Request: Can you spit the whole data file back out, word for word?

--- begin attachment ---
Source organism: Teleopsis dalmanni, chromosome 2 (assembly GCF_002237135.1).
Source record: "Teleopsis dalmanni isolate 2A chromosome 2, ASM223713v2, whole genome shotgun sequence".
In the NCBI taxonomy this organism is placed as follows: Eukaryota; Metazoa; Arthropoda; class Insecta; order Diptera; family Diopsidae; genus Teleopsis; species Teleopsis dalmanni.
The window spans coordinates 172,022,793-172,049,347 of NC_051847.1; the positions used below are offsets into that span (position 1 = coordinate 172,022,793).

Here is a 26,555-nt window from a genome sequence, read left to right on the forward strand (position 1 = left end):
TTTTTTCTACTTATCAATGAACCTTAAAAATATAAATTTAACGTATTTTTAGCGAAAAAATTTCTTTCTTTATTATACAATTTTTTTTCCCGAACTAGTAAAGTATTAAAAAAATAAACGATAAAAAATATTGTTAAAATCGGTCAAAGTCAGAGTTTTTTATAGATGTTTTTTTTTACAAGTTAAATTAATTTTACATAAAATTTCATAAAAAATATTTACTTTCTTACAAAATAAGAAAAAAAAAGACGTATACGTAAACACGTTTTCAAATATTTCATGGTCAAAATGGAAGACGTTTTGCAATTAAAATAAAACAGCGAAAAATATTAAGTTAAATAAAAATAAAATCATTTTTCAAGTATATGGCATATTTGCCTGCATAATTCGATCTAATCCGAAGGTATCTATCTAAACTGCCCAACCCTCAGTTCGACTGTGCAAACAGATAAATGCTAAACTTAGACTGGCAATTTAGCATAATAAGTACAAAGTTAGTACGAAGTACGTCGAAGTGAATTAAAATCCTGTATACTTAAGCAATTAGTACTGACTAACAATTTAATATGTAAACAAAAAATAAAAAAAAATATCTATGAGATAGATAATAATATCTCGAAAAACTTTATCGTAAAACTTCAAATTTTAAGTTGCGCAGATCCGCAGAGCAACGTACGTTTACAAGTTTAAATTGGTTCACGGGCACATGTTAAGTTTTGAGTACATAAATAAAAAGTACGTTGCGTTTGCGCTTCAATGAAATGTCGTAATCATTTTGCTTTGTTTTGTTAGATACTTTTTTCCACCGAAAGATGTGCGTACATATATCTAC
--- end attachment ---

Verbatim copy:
Source organism: Teleopsis dalmanni, chromosome 2 (assembly GCF_002237135.1).
Source record: "Teleopsis dalmanni isolate 2A chromosome 2, ASM223713v2, whole genome shotgun sequence".
In the NCBI taxonomy this organism is placed as follows: Eukaryota; Metazoa; Arthropoda; class Insecta; order Diptera; family Diopsidae; genus Teleopsis; species Teleopsis dalmanni.
The window spans coordinates 172,022,793-172,049,347 of NC_051847.1; the positions used below are offsets into that span (position 1 = coordinate 172,022,793).

Here is a 26,555-nt window from a genome sequence, read left to right on the forward strand (position 1 = left end):
TTTTTTCTACTTATCAATGAACCTTAAAAATATAAATTTAACGTATTTTTAGCGAAAAAATTTCTTTCTTTATTATACAATTTTTTTTCCCGAACTAGTAAAGTATTAAAAAAATAAACGATAAAAAATATTGTTAAAATCGGTCAAAGTCAGAGTTTTTTATAGATGTTTTTTTTTACAAGTTAAATTAATTTTACATAAAATTTCATAAAAAATATTTACTTTCTTACAAAATAAGAAAAAAAAAGACGTATACGTAAACACGTTTTCAAATATTTCATGGTCAAAATGGAAGACGTTTTGCAATTAAAATAAAACAGCGAAAAATATTAAGTTAAATAAAAATAAAATCATTTTTCAAGTATATGGCATATTTGCCTGCATAATTCGATCTAATCCGAAGGTATCTATCTAAACTGCCCAACCCTCAGTTCGACTGTGCAAACAGATAAATGCTAAACTTAGACTGGCAATTTAGCATAATAAGTACAAAGTTAGTACGAAGTACGTCGAAGTGAATTAAAATCCTGTATACTTAAGCAATTAGTACTGACTAACAATTTAATATGTAAACAAAAAATAAAAAAAAATATCTATGAGATAGATAATAATATCTCGAAAAACTTTATCGTAAAACTTCAAATTTTAAGTTGCGCAGATCCGCAGAGCAACGTACGTTTACAAGTTTAAATTGGTTCACGGGCACATGTTAAGTTTTGAGTACATAAATAAAAAGTACGTTGCGTTTGCGCTTCAATGAAATGTCGTAATCATTTTGCTTTGTTTTGTTAGATACTTTTTTCCACCGAAAGATGTGCGTACATATATCTAC